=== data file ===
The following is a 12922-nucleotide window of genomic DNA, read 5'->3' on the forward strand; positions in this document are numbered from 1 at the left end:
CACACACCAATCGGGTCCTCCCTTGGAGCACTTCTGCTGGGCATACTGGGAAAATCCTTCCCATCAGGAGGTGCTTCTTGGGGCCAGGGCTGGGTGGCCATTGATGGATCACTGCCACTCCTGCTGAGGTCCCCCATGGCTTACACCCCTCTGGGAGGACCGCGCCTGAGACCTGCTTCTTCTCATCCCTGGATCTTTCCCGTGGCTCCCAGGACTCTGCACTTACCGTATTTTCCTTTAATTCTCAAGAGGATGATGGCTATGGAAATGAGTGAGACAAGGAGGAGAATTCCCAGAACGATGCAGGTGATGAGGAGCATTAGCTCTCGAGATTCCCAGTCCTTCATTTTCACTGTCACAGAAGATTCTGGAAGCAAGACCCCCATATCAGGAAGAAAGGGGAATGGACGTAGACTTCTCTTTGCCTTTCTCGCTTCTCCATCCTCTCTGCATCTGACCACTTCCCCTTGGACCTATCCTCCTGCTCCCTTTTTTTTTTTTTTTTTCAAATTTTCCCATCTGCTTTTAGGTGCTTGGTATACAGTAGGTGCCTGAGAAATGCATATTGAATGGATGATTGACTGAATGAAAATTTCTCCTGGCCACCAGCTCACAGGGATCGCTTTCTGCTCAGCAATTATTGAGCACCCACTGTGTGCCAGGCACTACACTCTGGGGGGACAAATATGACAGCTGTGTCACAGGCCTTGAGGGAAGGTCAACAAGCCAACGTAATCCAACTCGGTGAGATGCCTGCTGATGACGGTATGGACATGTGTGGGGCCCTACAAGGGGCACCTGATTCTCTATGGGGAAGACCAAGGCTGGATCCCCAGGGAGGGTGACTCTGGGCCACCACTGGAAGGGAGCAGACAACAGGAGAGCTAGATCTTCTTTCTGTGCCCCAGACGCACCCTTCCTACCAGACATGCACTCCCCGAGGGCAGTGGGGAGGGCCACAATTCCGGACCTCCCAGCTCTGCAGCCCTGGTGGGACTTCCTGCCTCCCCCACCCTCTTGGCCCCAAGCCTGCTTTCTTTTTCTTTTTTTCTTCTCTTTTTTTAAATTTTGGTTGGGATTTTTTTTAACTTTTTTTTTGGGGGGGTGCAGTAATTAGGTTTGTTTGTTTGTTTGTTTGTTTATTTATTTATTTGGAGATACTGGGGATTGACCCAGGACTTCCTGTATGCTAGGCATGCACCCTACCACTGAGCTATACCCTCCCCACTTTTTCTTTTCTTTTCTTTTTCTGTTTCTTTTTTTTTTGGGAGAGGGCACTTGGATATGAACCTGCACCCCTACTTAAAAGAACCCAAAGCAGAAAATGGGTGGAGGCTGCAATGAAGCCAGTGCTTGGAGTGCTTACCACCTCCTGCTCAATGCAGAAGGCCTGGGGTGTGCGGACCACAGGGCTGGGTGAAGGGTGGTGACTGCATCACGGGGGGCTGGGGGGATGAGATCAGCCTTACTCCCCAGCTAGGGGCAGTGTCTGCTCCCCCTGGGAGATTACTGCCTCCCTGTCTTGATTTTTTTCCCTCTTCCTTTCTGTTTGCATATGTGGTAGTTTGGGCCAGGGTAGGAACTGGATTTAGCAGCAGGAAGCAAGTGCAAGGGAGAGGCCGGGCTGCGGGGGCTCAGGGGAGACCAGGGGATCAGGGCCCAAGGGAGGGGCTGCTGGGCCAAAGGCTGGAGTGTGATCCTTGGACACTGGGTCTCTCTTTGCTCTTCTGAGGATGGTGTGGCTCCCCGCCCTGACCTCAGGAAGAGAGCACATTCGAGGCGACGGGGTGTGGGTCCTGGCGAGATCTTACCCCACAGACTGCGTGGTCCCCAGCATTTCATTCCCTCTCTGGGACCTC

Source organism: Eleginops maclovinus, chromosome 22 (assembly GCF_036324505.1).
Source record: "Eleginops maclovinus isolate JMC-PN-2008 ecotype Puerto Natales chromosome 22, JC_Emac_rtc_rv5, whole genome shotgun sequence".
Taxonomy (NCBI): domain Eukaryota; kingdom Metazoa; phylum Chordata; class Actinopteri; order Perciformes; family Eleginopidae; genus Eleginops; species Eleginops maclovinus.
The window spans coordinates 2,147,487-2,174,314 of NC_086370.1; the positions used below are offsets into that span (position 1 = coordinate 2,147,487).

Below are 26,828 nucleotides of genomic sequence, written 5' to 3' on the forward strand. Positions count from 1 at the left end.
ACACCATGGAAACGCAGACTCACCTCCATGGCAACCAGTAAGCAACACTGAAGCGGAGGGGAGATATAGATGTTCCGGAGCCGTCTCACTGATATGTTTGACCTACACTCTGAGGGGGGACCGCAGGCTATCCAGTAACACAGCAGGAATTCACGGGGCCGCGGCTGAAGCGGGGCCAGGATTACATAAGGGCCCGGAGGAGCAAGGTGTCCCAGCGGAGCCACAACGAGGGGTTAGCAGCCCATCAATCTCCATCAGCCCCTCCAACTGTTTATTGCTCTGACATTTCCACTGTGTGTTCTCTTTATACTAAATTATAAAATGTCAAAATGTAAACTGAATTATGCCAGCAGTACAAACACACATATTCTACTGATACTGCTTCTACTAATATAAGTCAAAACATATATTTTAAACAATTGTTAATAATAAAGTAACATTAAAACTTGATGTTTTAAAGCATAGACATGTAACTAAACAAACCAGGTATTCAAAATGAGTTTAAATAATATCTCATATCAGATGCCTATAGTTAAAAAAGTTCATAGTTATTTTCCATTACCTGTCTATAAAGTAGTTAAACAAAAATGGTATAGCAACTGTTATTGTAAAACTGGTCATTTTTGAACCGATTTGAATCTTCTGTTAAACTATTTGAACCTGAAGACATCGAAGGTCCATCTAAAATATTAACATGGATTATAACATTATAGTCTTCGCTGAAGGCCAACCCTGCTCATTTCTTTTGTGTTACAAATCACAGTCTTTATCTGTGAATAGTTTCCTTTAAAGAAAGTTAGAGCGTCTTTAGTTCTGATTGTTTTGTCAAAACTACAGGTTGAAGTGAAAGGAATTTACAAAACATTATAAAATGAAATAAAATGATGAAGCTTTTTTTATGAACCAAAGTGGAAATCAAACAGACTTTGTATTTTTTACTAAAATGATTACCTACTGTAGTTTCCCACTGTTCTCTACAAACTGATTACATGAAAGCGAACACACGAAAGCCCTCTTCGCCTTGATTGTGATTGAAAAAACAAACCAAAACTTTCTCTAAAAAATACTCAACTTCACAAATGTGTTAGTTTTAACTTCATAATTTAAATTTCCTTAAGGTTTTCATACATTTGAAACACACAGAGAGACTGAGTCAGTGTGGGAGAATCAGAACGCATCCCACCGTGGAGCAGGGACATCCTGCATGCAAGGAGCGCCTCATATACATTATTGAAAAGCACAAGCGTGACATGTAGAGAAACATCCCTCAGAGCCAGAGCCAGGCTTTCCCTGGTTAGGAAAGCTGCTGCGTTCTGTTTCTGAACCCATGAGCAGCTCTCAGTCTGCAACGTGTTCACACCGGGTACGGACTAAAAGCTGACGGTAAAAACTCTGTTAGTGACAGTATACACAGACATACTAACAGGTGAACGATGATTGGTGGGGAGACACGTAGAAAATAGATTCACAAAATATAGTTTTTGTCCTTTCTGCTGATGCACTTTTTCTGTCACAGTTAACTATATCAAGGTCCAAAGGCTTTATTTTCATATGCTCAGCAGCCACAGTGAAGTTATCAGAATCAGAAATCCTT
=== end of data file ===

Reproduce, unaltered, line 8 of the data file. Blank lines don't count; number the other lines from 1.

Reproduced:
ACACCATGGAAACGCAGACTCACCTCCATGGCAACCAGTAAGCAACACTGAAGCGGAGGGGAGATATAGATGTTCCGGAGCCGTCTCACTGATATGTTTGACCTACACTCTGAGGGGGGACCGCAGGCTATCCAGTAACACAGCAGGAATTCACGGGGCCGCGGCTGAAGCGGGGCCAGGATTACATAAGGGCCCGGAGGAGCAAGGTGTCCCAGCGGAGCCACAACGAGGGGTTAGCAGCCCATCAATCTCCATCAGCCCCTCCAACTGTTTATTGCTCTGACATTTCCACTGTGTGTTCTCTTTATACTAAATTATAAAATGTCAAAATGTAAACTGAATTATGCCAGCAGTACAAACACACATATTCTACTGATACTGCTTCTACTAATATAAGTCAAAACATATATTTTAAACAATTGTTAATAATAAAGTAACATTAAAACTTGATGTTTTAAAGCATAGACATGTAACTAAACAAACCAGGTATTCAAAATGAGTTTAAATAATATCTCATATCAGATGCCTATAGTTAAAAAAGTTCATAGTTATTTTCCATTACCTGTCTATAAAGTAGTTAAACAAAAATGGTATAGCAACTGTTATTGTAAAACTGGTCATTTTTGAACCGATTTGAATCTTCTGTTAAACTATTTGAACCTGAAGACATCGAAGGTCCATCTAAAATATTAACATGGATTATAACATTATAGTCTTCGCTGAAGGCCAACCCTGCTCATTTCTTTTGTGTTACAAATCACAGTCTTTATCTGTGAATAGTTTCCTTTAAAGAAAGTTAGAGCGTCTTTAGTTCTGATTGTTTTGTCAAAACTACAGGTTGAAGTGAAAGGAATTTACAAAACATTATAAAATGAAATAAAATGATGAAGCTTTTTTTATGAACCAAAGTGGAAATCAAACAGACTTTGTATTTTTTACTAAAATGATTACCTACTGTAGTTTCCCACTGTTCTCTACAAACTGATTACATGAAAGCGAACACACGAAAGCCCTCTTCGCCTTGATTGTGATTGAAAAAACAAACCAAAACTTTCTCTAAAAAATACTCAACTTCACAAATGTGTTAGTTTTAACTTCATAATTTAAATTTCCTTAAGGTTTTCATACATTTGAAACACACAGAGAGACTGAGTCAGTGTGGGAGAATCAGAACGCATCCCACCGTGGAGCAGGGACATCCTGCATGCAAGGAGCGCCTCATATACATTATTGAAAAGCACAAGCGTGACATGTAGAGAAACATCCCTCAGAGCCAGAGCCAGGCTTTCCCTGGTTAGGAAAGCTGCTGCGTTCTGTTTCTGAACCCATGAGCAGCTCTCAGTCTGCAACGTGTTCACACCGGGTACGGACTAAAAGCTGACGGTAAAAACTCTGTTAGTGACAGTATACACAGACATACTAACAGGTGAACGATGATTGGTGGGGAGACACGTAGAAAATAGATTCACAAAATATAGTTTTTGTCCTTTCTGCTGATGCACTTTTTCTGTCACAGTTAACTATATCAAGGTCCAAAGGCTTTATTTTCATATGCTCAGCAGCCACAGTGAAGTTATCAGAATCAGAAATCCTT